Looking up French and bald, gave me a whole different thing that we won’t get into here.

Then I looked up famous British, then American, then German and Canadian aviators from 1925 and earlier, without any luck.

Then I gave up and asked Matthew who asked Takako who responded quickly, telling me that the Japanese writing essentially states: Italy. The man on the left is Mr D'Annunzio. The aircraft is an Italian bomber called SVA. (ズバ).

Waitaminute… the guy is Italian? D’oh!

Dapper little near-fascist Gabriele D'Annunzio, was more of a poet than a fighter, even though he loved to fight. Wars that is, with other people doing the actual soldiering.
And then Matthew and Takako provided me with a wiki on the D’Annunzio fellow, essentially solving the whole mystery in mere seconds.

Except… who is the second guy (on the right), why are they important enough to Japan that they would create a Japanese postcard of it?

This little mystery takes us to the Meiji Shrine, an examination of postage stamps, Italy and Austria, plus the wackiness of artists who think they are warriors.

Who is D’Annunzio? Well, he is Gabriele D’Annunizio, born March 12, 1863, died March 1, 1938, and he was a poet.

Which doesn’t explain why he is in the SVA airplane.

He was, more than likely at the time of the postage stamp being produced, the president of the Free State of Fiume.

Never heard of it? It’s like a Marx Brother’s movie. 

The Free State of Fiume existed between 1919 and 1924 and called officially "Stato Libero di Fiume". Its territory of 28 km2 (11 sq mi) comprised the city of Fiume (now in Croatia and, since the end of World War II, known as Rijeka) and rural areas to its north, with a corridor to its west connecting it to Italy. D’Annunzio was its head of state from September 12 through December 30, 1920 - the Duce!

For you stamp collector's out there, you already know how much history one can learn from the philately hobby. This is a 1921 Fiume postage stamp with D'Annunzio's portrait, bearing the State's motto in Latin: Hic Manebimus Optime, which translates to "Here we'll stay wonderfully." What a rife!

Apparently a man’s home IS his castle.

Along with being a poet, writer, playwright and journalist (so was/am I),  he was also a soldier during WWI between 1915-1918 as  major, Lt. colonel and general (honorary).

Let’s see… how old would he have been?

37 + 15… 52 years-old in 1915?

He was actually a well-known person of interest in Italian literature from 1889-1910, and after his foray into politics following the Free State of Fiume…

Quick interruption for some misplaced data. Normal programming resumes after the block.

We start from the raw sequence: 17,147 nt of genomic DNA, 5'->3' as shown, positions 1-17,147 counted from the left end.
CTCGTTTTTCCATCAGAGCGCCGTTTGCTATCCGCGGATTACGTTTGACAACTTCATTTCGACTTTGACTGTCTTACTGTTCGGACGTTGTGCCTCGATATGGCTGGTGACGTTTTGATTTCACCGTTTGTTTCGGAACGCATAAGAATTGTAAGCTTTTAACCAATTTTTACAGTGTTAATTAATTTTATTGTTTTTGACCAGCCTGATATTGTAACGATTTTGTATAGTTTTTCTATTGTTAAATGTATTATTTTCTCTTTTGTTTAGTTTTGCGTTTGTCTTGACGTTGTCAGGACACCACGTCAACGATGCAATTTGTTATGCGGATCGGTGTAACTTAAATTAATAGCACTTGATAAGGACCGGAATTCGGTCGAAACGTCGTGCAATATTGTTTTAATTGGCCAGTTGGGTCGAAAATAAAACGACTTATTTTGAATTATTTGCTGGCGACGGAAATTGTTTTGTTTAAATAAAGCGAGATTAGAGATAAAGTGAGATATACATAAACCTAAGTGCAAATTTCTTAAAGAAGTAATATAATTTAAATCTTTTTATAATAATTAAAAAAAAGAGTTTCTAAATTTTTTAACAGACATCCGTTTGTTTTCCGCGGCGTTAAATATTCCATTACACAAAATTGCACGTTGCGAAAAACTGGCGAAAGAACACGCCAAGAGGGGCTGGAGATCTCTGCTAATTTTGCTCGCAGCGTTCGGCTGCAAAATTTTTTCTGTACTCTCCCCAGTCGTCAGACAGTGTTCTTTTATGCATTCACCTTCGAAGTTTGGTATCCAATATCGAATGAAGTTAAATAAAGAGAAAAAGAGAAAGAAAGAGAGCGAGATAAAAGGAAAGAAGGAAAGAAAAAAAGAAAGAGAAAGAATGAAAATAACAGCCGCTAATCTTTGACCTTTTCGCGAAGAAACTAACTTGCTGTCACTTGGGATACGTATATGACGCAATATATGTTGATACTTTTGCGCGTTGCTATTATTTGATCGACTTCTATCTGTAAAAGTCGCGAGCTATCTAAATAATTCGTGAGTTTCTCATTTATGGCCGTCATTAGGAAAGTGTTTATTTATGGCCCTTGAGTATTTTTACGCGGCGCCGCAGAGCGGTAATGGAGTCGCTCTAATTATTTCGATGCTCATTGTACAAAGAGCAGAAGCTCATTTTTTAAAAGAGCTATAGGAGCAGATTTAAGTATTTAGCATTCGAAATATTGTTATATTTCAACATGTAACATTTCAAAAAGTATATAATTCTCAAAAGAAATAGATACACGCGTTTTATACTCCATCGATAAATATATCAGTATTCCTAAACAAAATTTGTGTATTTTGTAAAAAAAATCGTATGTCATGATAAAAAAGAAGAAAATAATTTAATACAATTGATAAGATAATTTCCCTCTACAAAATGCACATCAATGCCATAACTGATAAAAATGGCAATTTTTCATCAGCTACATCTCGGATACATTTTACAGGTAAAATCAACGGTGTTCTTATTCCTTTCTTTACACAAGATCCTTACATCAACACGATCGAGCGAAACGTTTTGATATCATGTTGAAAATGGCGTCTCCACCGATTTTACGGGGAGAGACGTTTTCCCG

So what was a poet doing in an airplane?

In the months before the end of WWI, D’Annunzio helped spearhead an air raid on August 9, 1918 known as The Flight Over Vienna.

Never heard of it? It was a big deal to Italy. 

The plan was for 11 Italian-built Ansaldo SVA aircraft flown by his squadron La Serenissima to fly 1,200 kilometers non-stop in a round trip from its military airfield Due Carrare in Padua, Italy to Vienna to drop some 50,000 propaganda leaflets.

The wonderful plan by D'Annunzio was actually thought of a year previously, but there was that whole logistical problem of the airplanes of the day lacking the fuel capacity to pull it off - especially if any of them wanted to return alive, which was a key part of the plan.

After essentially adding larger fuel tanks to the planes, the first attempt was on August 2, 1918, but heavy fog caused the squadron to return to home base.

On August 8, 1918, a second attempt was made, but the wind was too strong... and recall that this is 98 years ago, so airplanes (really aeroplanes) weren't as strong or secure as they are nowadays.

On August 9, 1918... success.

The La Serenissima squadron flew over Vienna and dropped the three-colored card leaflets (red, green and white - the colors of the Italian flag).

What is interesting to people who like this sort of thing, the message on the leaflet to the Austrian enemies of Italy were written by D'Annunzio himself in his native Italian.

Waitaminute! Did he really drop leaflets written in Italian onto the German-speaking populace of Vienna? 50,000 Italian leaflets?

Pasta fazool! No wonder they let Mussolini come to power in 1922.

50,000 leaflets wafting gently over Vienna as dropped by Italy's D'Annunzio and the La Serenissima squadron on August 9, 1918.
So, what did D'Annunzio have to say to the people of Vienna who had no clue what he was rambling on about?

Here's an English translation for you, because I'm not a crazy Italian poet, and boy do I know it:

"On this August morning, while the fourth year of your desperate convulsion comes to an end and luminously begins the year of our full power, suddenly there appears the three-color wing as an indication of the destiny that is turning.

Destiny turns. It turns towards us with an iron certainty. The hour of that Germany that thrashes you, and humiliates you, and infects you is now forever passed.
Your hour is passed. As our faith was the strongest, behold how our will prevails and will prevail until the end. The victorious combatants of Piave, the victorious combatants of Marna feel it, they know it, with an ecstasy that multiplies the impetus. But if the impetus were not enough, the number would be; and this is said for those that try fighting ten against one. The Atlantic is a path already closing, and it's an heroic path, as demonstrated by the new chasers who colored the Ourcq with German blood.
On the wind of victory that rises from freedom's rivers, we didn't come except for the joy of the daring, we didn't come except to prove what we could venture and do whenever we want, in an hour of our choice.